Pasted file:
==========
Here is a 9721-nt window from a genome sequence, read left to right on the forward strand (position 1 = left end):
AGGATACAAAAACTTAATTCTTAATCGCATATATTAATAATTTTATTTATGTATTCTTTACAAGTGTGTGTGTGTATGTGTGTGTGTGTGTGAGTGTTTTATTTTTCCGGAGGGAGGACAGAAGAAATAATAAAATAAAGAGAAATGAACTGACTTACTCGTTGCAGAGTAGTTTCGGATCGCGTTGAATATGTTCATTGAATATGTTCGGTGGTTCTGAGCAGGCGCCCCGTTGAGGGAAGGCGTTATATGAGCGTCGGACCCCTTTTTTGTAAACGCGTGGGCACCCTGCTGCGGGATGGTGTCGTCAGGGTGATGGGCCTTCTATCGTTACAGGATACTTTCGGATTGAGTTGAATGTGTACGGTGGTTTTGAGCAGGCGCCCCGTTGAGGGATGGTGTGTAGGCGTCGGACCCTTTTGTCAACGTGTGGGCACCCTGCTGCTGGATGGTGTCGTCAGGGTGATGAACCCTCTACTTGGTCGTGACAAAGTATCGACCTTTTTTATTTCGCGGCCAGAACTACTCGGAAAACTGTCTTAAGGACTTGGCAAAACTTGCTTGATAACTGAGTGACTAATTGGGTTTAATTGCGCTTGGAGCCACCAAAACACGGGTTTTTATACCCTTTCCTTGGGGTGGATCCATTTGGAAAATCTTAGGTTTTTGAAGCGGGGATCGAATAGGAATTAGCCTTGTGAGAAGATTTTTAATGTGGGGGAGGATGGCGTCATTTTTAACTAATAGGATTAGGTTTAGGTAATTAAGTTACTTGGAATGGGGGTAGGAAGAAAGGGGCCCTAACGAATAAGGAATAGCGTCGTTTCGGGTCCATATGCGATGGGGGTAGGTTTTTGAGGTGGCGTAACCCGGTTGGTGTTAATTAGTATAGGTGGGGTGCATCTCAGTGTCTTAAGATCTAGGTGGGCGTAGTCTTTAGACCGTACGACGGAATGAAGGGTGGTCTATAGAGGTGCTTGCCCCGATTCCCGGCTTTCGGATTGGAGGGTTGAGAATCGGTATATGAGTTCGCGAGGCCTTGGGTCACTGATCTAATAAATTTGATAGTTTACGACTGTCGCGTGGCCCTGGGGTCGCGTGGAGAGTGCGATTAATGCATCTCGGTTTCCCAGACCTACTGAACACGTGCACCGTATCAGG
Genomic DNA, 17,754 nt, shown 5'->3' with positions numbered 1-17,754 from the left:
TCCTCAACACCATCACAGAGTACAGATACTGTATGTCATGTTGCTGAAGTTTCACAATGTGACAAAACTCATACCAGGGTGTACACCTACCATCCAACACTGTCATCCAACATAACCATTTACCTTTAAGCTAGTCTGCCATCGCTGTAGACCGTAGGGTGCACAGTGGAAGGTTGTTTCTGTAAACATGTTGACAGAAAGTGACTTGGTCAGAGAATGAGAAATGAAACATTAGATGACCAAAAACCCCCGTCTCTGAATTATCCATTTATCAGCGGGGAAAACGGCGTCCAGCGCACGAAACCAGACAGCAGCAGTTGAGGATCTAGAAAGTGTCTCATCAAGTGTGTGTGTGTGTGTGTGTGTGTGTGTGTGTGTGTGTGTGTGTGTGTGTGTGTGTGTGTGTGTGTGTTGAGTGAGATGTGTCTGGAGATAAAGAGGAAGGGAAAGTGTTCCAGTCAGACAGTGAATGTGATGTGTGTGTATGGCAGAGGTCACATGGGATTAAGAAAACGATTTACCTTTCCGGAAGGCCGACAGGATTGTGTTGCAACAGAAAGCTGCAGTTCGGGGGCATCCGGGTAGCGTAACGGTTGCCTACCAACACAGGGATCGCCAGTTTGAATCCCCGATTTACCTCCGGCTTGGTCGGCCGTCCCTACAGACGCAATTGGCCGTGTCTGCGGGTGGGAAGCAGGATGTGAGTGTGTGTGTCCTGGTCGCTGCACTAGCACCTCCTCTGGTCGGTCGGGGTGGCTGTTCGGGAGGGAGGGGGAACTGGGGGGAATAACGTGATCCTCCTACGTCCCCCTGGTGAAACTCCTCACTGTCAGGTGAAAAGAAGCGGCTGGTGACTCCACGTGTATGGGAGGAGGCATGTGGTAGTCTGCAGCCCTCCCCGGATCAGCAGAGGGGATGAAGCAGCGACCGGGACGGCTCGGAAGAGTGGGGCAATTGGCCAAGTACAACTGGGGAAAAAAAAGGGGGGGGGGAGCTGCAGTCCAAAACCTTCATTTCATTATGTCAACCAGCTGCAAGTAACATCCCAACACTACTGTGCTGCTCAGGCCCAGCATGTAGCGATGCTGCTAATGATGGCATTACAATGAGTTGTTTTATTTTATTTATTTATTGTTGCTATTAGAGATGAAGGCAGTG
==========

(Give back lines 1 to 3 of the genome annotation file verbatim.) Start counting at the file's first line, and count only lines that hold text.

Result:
Here is a 9721-nt window from a genome sequence, read left to right on the forward strand (position 1 = left end):
AGGATACAAAAACTTAATTCTTAATCGCATATATTAATAATTTTATTTATGTATTCTTTACAAGTGTGTGTGTGTATGTGTGTGTGTGTGTGAGTGTTTTATTTTTCCGGAGGGAGGACAGAAGAAATAATAAAATAAAGAGAAATGAACTGACTTACTCGTTGCAGAGTAGTTTCGGATCGCGTTGAATATGTTCATTGAATATGTTCGGTGGTTCTGAGCAGGCGCCCCGTTGAGGGAAGGCGTTATATGAGCGTCGGACCCCTTTTTTGTAAACGCGTGGGCACCCTGCTGCGGGATGGTGTCGTCAGGGTGATGGGCCTTCTATCGTTACAGGATACTTTCGGATTGAGTTGAATGTGTACGGTGGTTTTGAGCAGGCGCCCCGTTGAGGGATGGTGTGTAGGCGTCGGACCCTTTTGTCAACGTGTGGGCACCCTGCTGCTGGATGGTGTCGTCAGGGTGATGAACCCTCTACTTGGTCGTGACAAAGTATCGACCTTTTTTATTTCGCGGCCAGAACTACTCGGAAAACTGTCTTAAGGACTTGGCAAAACTTGCTTGATAACTGAGTGACTAATTGGGTTTAATTGCGCTTGGAGCCACCAAAACACGGGTTTTTATACCCTTTCCTTGGGGTGGATCCATTTGGAAAATCTTAGGTTTTTGAAGCGGGGATCGAATAGGAATTAGCCTTGTGAGAAGATTTTTAATGTGGGGGAGGATGGCGTCATTTTTAACTAATAGGATTAGGTTTAGGTAATTAAGTTACTTGGAATGGGGGTAGGAAGAAAGGGGCCCTAACGAATAAGGAATAGCGTCGTTTCGGGTCCATATGCGATGGGGGTAGGTTTTTGAGGTGGCGTAACCCGGTTGGTGTTAATTAGTATAGGTGGGGTGCATCTCAGTGTCTTAAGATCTAGGTGGGCGTAGTCTTTAGACCGTACGACGGAATGAAGGGTGGTCTATAGAGGTGCTTGCCCCGATTCCCGGCTTTCGGATTGGAGGGTTGAGAATCGGTATATGAGTTCGCGAGGCCTTGGGTCACTGATCTAATAAATTTGATAGTTTACGACTGTCGCGTGGCCCTGGGGTCGCGTGGAGAGTGCGATTAATGCATCTCGGTTTCCCAGACCTACTGAACACGTGCACCGTATCAGG
Genomic DNA, 17,754 nt, shown 5'->3' with positions numbered 1-17,754 from the left: